Title: The King of Fighters '96
Date Published: 1996
Platforms: Neo-Geo MVS/AES/CD, Playstation, Saturn
The third game in SNK's King of Fighters series, and the last of the 'original three' - the first three games of the series, which all had similar play mechanics. The game, while decidedly old-school, is polished beyond belief, and many introductions to the series that this game brought were to set the stage for years to come. It intruduced the ability to roll away or under an attack, instead of merely dodging away; an extremely useful feature that, in experienced hands, can help turn a fight. It also improved upon the "Desperation Move" system, giving each character a "Super Desperation Move" as well.
Interestingly, in this game, almost all projectile attacks were removed from the game, replaced by close-range versions. The only two that survived were King's "Venom Strike"/"Double Strike", Athena and Kensou's "Psycho Ball", and Iori's fireball. This opens the game up considerably, as characters can no longer simply sit at one side of the screen hoping to catch their opponent unawares, or win by guard damage.
The storyline is a continuation of KoF '95, with the former tournament host (Rugal Bernstein) dead and buried by a mysterious power. This year, our new hostess wishes to find a team strong enough to seal away that power forever.
(based on Neo-Geo button layout:)
Button A: Weak Punch
Button B: Weak Kick
Button C: Strong Punch
Button D: Strong Kick
A+B+C: Charge up special meter
If a character is about to take damage, and their power meter is full, they can execute a "Super Roll" by using the normal roll command.
As in KoF '95, the player can decide who to include in their team. However, there are no "edit team" endings, so to see the proper game endings, one must use a standard team. (Of course, this doesn't apply to 2-player games)
Japan Team: Kyo Kusanagi, Benimaru Nikaido, Goro Daimon. The same team as before, with some nice new tricks. Kyo's "Fire Fists" attacks can be comboed in a number of ways. Benimaru gains an anti-air version of his "Raijinken", while Goro adds a few new throws to his arsenal.
Fatal Fury Team: Terry Bogard, Andy Bogard, Joe Higashi. The familiar Southtown team return, with Terry sporting the greatest change to his moveset. He can now perform a Rising Tackle or Power Dunk using a "Shoryuken" motion on the joystick. Andy and Joe are mostly unchanged.
Art of Fighting Team: Ryo Sakasaki, Robert Garcia, Yuri Sakasaki. Apart from the lack of projectiles, little has changed (of course, observant players will notice Yuri has left the Women's Team, but I digress).
Ikari Team: Leona, Clark, Ralf. Leona, new to this game, replaces Heidern, and features some moves very similar to his. Ralf and Clark are beginning to become different characters, but still share a few moves. Clark in particular is becoming a grappler.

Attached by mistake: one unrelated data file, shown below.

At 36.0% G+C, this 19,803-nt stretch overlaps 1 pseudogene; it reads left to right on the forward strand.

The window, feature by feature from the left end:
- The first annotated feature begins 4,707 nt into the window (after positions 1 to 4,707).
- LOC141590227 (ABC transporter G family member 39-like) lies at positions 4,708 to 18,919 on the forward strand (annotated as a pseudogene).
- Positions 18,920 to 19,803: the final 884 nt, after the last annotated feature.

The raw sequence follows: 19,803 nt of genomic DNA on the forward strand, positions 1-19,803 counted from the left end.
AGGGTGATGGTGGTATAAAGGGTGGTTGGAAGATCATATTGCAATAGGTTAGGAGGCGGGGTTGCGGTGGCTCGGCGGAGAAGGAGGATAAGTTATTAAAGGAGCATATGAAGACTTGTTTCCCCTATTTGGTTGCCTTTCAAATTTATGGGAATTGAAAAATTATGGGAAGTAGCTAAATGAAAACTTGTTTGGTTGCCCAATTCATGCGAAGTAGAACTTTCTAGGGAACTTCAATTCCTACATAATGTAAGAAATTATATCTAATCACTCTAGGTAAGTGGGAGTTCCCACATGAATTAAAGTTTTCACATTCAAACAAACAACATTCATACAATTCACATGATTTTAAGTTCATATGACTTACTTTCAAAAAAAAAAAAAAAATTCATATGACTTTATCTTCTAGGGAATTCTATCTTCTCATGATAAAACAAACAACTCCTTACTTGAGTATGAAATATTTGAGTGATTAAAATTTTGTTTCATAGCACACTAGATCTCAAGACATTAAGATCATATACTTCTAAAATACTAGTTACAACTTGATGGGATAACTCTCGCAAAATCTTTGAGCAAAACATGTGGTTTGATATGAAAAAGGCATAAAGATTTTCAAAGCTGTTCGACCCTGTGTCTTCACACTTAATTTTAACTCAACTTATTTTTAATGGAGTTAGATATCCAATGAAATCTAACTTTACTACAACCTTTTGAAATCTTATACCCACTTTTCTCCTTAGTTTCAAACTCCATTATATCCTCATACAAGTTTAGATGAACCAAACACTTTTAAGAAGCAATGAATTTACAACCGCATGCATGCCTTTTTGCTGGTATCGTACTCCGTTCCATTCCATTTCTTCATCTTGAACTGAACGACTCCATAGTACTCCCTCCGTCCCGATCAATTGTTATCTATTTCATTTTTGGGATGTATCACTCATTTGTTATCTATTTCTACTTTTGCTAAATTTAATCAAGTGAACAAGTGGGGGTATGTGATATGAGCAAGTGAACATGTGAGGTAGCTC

Psycho Soldier Team: Athena Asamiya, Sie Kensou, Chin Gentsai. Virtually unchanged from previous years, as their projectile attacks have been saved, although (as always) Athena has a new costume and voice actress.
Bosses Team: Geese Howard, Wolfgang Krauser, Mr. Big. This team, who only featured in this KoF, will certainly be among your favourites. Any game with Geese in it gets my vote. Krauser and Mr. Big are also very strong characters, but you won't be wanting to use them so much.
Taekwondo Team: Kim Kaphwan, Choi Bounge, Chang Koehan. Virtually the same as before, although both Choi and Chang now wear uniforms, just like Kim. The latter two can be annoying, while Kim is as nippy as ever.
Women's Team: King, Kasumi Todoh, Mai Shiranui. King and Mai play very much like last year, although both have some nice new moves. Kasumi is a newcomer, and while using some useful techniques, is not quite as good as she should be.
Yagami Team: Iori Yagami, Vice, Mature. Iori is extremely overpowered, capable of wiping out an entire opposing team by himself even on a high difficulty. (Not that we're complaining.) Vice and Mature both use a few of Rugal's old moves, plus some that will seem quite familiar by the time you see the final boss.
This game features two bosses, fought one after the other. They are Chizuru Kagura and Leopold Goenitz.
A massive improvement on the previous years, with each and every single character sprite either completely re-drawn or brand new. This leads to the roster having a shared appearance which gives the game a very polished appearance - unlike some of Capcom's sequels, for example. The menus and character select screen are equally well done, and all in all the game looks exactly how a Neo-Geo game should. The sprites are all large and detailed, and despite their complexity there is very little slowdown in this game - however, its sequel (KoF '97) was plagued by this.
The usual array of punches, kicks, and collision sounds are all present, plus SNK's trademark massive use of sampled speech. Each character has a large number of sayings and taunts, more than one would expect from a game of its age.
The music is excellent, with a number of memorable tunes filling the game. (See here for more details)
Expect to pay around $225 for a mint-condition English release, while the Japanese version costs only around $110 for a similarly good condition game. As the Neo-Geo will automatically change the game's language to whatever region the machine was bought from, a gamer would do well to purchase the considerably cheaper Japan cart. The Japanese version is much more common than the USA version, hence its lower price.
Of course (as amib pointed out), the Saturn and Playstation versions are cheaper than either of the home cart versions. They are both quite good ports, although the Saturn version is often considered to be more true to the original.
All information taken from personal playing experience with the game, and official information published by SNK. The King of Fighters '96 is copyright SNK Playmore.